Document Detail


Acute impairment of the endothelial function by maximal treadmill exercise in patients with intermittent claudication, and its improvement after supervised physical training.
MedLine Citation:
PMID:  17353883     Owner:  NLM     Status:  MEDLINE    
Abstract/OtherAbstract:
AIM: The aim of this study was to determine the effects of maximal exercise and of physical training on endothelial function (EF) of patients with intermittent claudication (IC). METHODS: EF, assessed by ultrasonography of the brachial artery, has been measured in 22 male patients with IC before (pre-exercise EF) and after (postexercise EF) maximal treadmill test. Absolute claudication distance (ACD) and ankle brachial index (ABI) have been measured too. The measurements have been repeated after 18 days (3 times weekly, for 6 weeks) of supervised physical training. RESULTS: Before training, the pre-exercise EF was 7.6+/-2.94 and postexercise EF 5.28+/-3.3 (-33.2%) (P<0.01). After training, the pre-exercise EF was 10.3+/-4.04, whilst postexercise EF was 7.79+/-2.56 (-18.97%) (P<0.01). The differences between the pre-exercise value before and after training and between the postexercise value before and after training were significant (P<0.01). ACD and ABI after training increased respectively from 93.95 to 166.55 m and from 0.67 to 0.71 (P<0.001). CONCLUSIONS: Endothelial dysfunction takes a relevant part in the pathophysiology of IC, with 2/3 of the patients showing an EF lower than the pathological cut-off. Maximal exercise worsens the EF, according to the trend associated with the acute inflammatory response. All these features suggest that physical activity in IC should not utilize the maximal working load, in order to avoid the high inflammatory activation and the acute complications of atherosclerotic plaque. The supervised physical training, besides confirming itself as the most effective means to increase the walking ability, also proved to be able to improve the EF of these patients, as described about other diseases. It is probable that moderate hemodynamic stress reduces the levels of the inflammatory markers and increases the flow-mediated vasodilation through an ischemic preconditioning. The increased walking ability, associated with the improvement of EF could improve the heavy systemic outcome of claudicant patients, as it has been demonstrated in patients with coronary heart disease. Further prospective survival studies on cardiovascular outcomes of trained claudicant patients are needed.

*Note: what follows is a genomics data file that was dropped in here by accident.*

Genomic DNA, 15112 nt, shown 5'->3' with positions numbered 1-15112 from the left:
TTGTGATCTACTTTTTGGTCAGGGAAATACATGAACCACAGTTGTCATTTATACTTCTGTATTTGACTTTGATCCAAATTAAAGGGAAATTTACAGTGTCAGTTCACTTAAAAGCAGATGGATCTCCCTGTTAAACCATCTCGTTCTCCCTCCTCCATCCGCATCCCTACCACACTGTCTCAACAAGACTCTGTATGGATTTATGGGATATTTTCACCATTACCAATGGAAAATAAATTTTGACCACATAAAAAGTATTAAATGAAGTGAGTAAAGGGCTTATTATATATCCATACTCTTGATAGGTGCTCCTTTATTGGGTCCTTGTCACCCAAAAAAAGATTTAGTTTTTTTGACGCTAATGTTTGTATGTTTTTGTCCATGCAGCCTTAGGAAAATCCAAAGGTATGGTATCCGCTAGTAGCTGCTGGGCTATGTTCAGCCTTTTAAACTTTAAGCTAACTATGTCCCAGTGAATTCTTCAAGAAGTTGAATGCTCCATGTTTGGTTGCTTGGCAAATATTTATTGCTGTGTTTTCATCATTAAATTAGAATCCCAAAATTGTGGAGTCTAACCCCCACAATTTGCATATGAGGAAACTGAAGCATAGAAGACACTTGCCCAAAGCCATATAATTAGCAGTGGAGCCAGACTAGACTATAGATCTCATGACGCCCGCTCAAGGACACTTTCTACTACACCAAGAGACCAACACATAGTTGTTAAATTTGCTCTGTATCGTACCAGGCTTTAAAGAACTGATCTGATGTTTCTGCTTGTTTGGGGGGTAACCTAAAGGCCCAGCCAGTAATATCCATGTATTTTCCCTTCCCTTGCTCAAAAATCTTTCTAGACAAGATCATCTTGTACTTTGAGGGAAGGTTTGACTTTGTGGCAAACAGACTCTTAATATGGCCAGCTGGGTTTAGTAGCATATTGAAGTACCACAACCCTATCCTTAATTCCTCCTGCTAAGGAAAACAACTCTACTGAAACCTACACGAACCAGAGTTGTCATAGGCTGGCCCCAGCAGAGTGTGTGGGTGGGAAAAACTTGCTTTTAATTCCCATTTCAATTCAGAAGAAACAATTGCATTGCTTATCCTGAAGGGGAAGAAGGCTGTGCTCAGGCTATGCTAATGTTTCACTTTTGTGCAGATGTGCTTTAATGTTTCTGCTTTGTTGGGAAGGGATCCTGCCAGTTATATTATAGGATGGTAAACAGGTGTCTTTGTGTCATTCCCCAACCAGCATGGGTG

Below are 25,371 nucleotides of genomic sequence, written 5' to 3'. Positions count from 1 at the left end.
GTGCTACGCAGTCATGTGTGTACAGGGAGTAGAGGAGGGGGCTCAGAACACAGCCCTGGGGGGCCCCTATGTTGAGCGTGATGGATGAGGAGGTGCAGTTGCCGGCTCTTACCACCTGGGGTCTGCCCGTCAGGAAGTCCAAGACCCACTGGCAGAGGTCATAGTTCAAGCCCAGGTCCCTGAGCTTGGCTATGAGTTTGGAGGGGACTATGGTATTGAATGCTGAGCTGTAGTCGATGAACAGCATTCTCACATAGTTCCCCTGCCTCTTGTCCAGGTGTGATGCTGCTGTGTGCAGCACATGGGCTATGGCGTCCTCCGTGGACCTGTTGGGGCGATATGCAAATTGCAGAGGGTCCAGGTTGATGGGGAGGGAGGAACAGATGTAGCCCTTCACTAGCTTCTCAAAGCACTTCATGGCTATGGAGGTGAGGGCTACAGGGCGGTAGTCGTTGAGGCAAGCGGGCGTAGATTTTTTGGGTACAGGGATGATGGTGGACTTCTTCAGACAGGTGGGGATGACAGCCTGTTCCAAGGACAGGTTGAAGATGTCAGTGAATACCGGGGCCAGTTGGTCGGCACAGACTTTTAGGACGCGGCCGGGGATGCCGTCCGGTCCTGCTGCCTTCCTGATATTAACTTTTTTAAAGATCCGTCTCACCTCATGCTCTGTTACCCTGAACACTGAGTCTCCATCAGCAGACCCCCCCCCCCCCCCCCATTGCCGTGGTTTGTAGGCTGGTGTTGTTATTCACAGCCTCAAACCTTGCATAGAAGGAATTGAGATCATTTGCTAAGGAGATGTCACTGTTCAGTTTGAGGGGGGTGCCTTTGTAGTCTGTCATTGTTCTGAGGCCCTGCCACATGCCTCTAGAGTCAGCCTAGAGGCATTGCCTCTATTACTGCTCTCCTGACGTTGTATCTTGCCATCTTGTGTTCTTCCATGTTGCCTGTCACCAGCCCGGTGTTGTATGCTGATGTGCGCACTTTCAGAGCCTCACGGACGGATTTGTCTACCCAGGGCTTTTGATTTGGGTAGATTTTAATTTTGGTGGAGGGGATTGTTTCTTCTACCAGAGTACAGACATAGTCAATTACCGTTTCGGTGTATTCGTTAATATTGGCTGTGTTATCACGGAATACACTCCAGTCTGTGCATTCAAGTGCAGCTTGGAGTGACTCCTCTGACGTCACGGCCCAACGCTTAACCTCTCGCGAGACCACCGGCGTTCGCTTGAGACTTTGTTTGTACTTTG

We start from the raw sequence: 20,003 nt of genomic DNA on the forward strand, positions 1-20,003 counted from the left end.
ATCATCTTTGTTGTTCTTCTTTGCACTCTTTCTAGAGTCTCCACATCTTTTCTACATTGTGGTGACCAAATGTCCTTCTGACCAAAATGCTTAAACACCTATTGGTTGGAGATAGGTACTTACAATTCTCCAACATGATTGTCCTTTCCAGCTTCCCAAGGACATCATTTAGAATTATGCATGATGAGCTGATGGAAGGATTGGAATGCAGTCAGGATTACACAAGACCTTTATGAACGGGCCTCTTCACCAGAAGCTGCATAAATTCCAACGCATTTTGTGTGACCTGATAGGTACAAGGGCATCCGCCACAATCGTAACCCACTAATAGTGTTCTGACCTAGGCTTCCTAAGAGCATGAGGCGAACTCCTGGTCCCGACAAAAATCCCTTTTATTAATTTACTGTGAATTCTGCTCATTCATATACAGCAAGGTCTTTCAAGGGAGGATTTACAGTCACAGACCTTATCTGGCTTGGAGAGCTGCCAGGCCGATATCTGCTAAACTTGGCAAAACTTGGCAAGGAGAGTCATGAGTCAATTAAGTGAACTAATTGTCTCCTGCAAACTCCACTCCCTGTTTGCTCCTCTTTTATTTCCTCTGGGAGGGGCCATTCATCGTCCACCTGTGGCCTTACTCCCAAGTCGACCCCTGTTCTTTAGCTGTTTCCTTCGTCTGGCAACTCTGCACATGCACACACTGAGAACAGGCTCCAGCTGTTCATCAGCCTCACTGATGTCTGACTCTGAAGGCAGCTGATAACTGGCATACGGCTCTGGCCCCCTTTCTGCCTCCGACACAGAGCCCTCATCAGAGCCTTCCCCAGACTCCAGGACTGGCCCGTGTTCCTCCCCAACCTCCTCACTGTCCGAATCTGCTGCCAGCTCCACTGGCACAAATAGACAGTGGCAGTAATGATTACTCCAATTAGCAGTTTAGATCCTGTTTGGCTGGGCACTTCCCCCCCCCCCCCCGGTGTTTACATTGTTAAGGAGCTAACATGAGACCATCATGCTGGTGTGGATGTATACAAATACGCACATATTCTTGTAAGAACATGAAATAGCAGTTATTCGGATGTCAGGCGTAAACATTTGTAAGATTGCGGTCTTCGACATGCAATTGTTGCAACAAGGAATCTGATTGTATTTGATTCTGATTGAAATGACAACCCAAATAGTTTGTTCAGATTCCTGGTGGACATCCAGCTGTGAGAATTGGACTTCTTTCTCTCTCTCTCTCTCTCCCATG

Authors:
G M Andreozzi; A Leone; R Laudani; G Deinite; R Martini
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Publication Detail:
Type:  Clinical Trial; Journal Article    
Journal Detail:
Title:  International angiology : a journal of the International Union of Angiology     Volume:  26     ISSN:  0392-9590     ISO Abbreviation:  Int Angiol     Publication Date:  2007 Mar 
Date Detail:
Created Date:  2007-03-13     Completed Date:  2007-07-11     Revised Date:  -    
Medline Journal Info:
Nlm Unique ID:  8402693     Medline TA:  Int Angiol     Country:  Italy    
Other Details:
Languages:  eng     Pagination:  12-7     Citation Subset:  IM    
Affiliation:
Angiology Care Unit, University Hospital of Padua, Italy. giuseppe.maria.andreozzi@sanita.padova.it
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MeSH Terms
Descriptor/Qualifier:
Adult
Aged
Aged, 80 and over
Blood Pressure
Brachial Artery / physiopathology
Endothelium, Vascular / physiopathology*
Exercise Test
Exercise Therapy / methods*
Humans
Intermittent Claudication / etiology,  physiopathology*,  rehabilitation
Lower Extremity / blood supply*
Male
Middle Aged
Peripheral Vascular Diseases / complications,  physiopathology,  rehabilitation*
Time Factors
Treatment Outcome
Ultrasonography, Doppler, Color
Walking

From MEDLINE®/PubMed®, a database of the U.S. National Library of Medicine


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